I labor to say that our Liberal Arts College has once again, in their zealous pursuit to placate the vocal few, proven that Gettysburg College is only nominally liberal. With the planned construction and publication of a statement of “institutional philosophy” by a committee of seven persons, the defilement of the values of the enlightenment lamentably continues. The real danger lies in the connotation of the statement. On the surface it will be a document that lays out the administration’s attitude toward free speech at Gettysburg, once more speciously committing the College to the apical American value outlined in our First Amendment. However, what happens if the Administration decides that this statement will serve as the sole litmus test for all speakers or speech that occurs on campus?  This college would hurdle ever quicker to becoming the ideological echo chamber that the academic aristocracy and some of our more shortsighted peers desire. Groups that hold minority viewpoints, who need no introduction in this editorial, will have every viewpoint or comment they express compared to the omniscient code and found wanting. Just as similar codes have failed students in the past, it will fail them once again. The speakers this college invites will mime each other, students who hold the minority viewpoint will live in ever present fear of offending their more sensitive or activist colleagues, and Gettysburg College will no longer have resemblance to a real liberal arts institution. To those that say I am but a prophet of Armageddon I ask you: If we’ve reached the juncture where we further codify the rules for expression after every year uncomfortable ideas are aired on campus, is it really so far-fetched that we take the natural next step? Is it so hard to foresee the arduous journey towards Newspeak that this college is on finally coming to its conclusion? If not in our tenures as students, perhaps our successor’s?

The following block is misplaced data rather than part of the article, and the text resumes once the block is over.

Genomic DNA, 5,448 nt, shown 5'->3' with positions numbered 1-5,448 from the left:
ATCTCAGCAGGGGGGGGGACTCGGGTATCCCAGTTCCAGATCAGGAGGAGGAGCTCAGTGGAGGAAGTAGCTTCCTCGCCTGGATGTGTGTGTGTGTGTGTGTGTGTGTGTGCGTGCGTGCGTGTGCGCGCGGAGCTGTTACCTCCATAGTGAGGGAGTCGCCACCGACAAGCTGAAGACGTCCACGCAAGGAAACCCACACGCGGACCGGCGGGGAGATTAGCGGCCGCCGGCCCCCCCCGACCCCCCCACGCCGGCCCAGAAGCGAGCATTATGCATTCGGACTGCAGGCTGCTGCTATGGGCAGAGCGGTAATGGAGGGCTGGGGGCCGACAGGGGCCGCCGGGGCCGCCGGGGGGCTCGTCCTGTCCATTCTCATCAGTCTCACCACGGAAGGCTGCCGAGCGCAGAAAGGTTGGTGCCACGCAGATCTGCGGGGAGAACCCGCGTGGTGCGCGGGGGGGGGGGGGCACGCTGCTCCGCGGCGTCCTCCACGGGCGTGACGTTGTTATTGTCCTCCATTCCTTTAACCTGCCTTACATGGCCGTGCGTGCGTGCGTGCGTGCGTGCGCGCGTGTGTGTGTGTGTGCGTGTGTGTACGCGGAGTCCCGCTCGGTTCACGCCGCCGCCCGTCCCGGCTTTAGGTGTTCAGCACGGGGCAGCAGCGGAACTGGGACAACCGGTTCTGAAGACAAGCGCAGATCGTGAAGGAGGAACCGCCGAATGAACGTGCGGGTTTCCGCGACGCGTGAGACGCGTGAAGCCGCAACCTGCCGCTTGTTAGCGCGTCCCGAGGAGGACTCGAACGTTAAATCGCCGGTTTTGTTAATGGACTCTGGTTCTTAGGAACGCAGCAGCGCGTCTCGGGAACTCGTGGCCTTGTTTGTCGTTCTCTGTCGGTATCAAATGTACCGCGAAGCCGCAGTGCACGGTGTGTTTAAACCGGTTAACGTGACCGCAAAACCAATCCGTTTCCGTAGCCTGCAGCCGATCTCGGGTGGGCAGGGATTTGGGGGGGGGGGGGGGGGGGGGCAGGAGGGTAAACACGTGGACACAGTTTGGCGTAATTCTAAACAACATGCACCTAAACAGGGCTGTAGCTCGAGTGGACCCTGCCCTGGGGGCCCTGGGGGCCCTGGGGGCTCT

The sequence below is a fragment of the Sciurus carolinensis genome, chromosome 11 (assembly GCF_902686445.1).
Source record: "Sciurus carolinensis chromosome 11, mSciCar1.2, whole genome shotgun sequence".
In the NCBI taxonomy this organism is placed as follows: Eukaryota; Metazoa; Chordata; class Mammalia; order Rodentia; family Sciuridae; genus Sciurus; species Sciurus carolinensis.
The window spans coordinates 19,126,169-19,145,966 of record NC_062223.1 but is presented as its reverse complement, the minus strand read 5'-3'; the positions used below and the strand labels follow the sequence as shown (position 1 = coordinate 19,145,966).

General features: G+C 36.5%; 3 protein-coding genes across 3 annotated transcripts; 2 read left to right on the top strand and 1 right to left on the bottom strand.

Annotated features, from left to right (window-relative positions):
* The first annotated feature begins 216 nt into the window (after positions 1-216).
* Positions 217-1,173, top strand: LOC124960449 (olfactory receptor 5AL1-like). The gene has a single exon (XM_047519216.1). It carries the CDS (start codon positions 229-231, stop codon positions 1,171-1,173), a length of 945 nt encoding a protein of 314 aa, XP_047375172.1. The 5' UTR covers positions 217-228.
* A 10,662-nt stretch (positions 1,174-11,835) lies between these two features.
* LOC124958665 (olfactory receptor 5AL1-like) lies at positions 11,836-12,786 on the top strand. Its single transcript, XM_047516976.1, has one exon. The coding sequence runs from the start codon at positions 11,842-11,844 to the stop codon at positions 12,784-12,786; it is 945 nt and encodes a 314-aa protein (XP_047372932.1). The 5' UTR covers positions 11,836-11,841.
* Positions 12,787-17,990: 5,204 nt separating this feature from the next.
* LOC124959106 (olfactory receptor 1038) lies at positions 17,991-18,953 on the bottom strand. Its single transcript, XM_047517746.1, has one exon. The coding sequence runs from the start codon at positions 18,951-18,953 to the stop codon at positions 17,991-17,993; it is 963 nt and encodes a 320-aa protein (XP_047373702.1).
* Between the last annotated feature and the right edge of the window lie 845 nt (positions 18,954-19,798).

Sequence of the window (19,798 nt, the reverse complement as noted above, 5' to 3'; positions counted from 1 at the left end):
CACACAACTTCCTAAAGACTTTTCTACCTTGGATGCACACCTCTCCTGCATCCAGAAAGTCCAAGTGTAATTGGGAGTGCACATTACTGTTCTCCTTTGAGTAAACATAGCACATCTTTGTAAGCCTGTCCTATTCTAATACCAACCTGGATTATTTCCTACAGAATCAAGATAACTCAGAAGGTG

While the Committee of Seven’s motives may be well-intentioned, the further mutilation of one of the most vital portions of American identity by a board with the sole intention of affirming the people-pleasing, hyper-progressive mistakes of the past is too significant an error to overlook. What level of egotism does it require on the part of the administration to claim a deeper knowledge of the values of liberal arts than the curators of those values, exempli gratia our Founding Fathers? The conceited vanity that is necessary to task a body with unilaterally declaring unanimous values for a diverse student body is that which can only be developed by an ideologically homogenous academia upper echelon. Of course, I do not mean to insult any of the individual members of the committee, for I’m familiar with a few of them and they aren’t bad people. And as of now, what little the Committee has reported to The Gettysburgian gives the appearance of being almost in favor of free speech. However, I would caution students to be wary of trusting an administration who in the past has only begrudgingly acknowledged student rights to expression, who has tightened the noose of censorship around the necks of the student body at a hastening rate, and who showed their duplicitous nature with liberal values perfectly in their comments and actions during last year’s Robert Spencer fracas. I won’t retell that saga here, those curious can make their own judgements based off of what the Gettysburgian wrote about it. That aside, the mere concept of the committee and the job it is charged with is one archetypal of the academic hubris that plagues American universities.